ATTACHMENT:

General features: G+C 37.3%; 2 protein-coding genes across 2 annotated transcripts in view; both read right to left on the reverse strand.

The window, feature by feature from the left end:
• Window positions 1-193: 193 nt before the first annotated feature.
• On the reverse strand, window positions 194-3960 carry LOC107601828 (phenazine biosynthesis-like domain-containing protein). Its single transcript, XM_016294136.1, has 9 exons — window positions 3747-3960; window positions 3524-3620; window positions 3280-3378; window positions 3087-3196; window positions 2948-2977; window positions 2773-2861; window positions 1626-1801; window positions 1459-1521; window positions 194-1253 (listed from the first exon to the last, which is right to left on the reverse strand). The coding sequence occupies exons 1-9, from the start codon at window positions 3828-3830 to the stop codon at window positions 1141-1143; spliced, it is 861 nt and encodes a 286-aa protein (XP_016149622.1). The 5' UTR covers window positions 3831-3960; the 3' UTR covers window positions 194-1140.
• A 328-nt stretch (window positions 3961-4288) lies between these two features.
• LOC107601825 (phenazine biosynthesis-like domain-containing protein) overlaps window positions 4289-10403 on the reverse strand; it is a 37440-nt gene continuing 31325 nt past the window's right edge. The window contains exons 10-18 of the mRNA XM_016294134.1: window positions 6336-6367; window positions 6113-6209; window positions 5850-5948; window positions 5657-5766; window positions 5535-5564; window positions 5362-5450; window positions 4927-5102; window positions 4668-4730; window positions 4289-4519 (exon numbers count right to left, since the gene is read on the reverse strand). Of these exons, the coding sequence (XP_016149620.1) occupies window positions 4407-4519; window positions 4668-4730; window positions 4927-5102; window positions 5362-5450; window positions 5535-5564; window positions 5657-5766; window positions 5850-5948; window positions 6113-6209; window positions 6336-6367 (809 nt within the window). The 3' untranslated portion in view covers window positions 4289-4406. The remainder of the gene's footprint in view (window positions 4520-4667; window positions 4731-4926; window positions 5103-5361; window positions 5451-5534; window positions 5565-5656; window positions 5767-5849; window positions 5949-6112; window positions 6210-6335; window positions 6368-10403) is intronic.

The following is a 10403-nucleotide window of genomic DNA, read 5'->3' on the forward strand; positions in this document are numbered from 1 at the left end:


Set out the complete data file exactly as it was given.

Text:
General features: G+C 37.3%; 2 protein-coding genes across 2 annotated transcripts in view; both read right to left on the reverse strand.

The window, feature by feature from the left end:
• Window positions 1-193: 193 nt before the first annotated feature.
• On the reverse strand, window positions 194-3960 carry LOC107601828 (phenazine biosynthesis-like domain-containing protein). Its single transcript, XM_016294136.1, has 9 exons — window positions 3747-3960; window positions 3524-3620; window positions 3280-3378; window positions 3087-3196; window positions 2948-2977; window positions 2773-2861; window positions 1626-1801; window positions 1459-1521; window positions 194-1253 (listed from the first exon to the last, which is right to left on the reverse strand). The coding sequence occupies exons 1-9, from the start codon at window positions 3828-3830 to the stop codon at window positions 1141-1143; spliced, it is 861 nt and encodes a 286-aa protein (XP_016149622.1). The 5' UTR covers window positions 3831-3960; the 3' UTR covers window positions 194-1140.
• A 328-nt stretch (window positions 3961-4288) lies between these two features.
• LOC107601825 (phenazine biosynthesis-like domain-containing protein) overlaps window positions 4289-10403 on the reverse strand; it is a 37440-nt gene continuing 31325 nt past the window's right edge. The window contains exons 10-18 of the mRNA XM_016294134.1: window positions 6336-6367; window positions 6113-6209; window positions 5850-5948; window positions 5657-5766; window positions 5535-5564; window positions 5362-5450; window positions 4927-5102; window positions 4668-4730; window positions 4289-4519 (exon numbers count right to left, since the gene is read on the reverse strand). Of these exons, the coding sequence (XP_016149620.1) occupies window positions 4407-4519; window positions 4668-4730; window positions 4927-5102; window positions 5362-5450; window positions 5535-5564; window positions 5657-5766; window positions 5850-5948; window positions 6113-6209; window positions 6336-6367 (809 nt within the window). The 3' untranslated portion in view covers window positions 4289-4406. The remainder of the gene's footprint in view (window positions 4520-4667; window positions 4731-4926; window positions 5103-5361; window positions 5451-5534; window positions 5565-5656; window positions 5767-5849; window positions 5949-6112; window positions 6210-6335; window positions 6368-10403) is intronic.

The following is a 10403-nucleotide window of genomic DNA, read 5'->3' on the forward strand; positions in this document are numbered from 1 at the left end: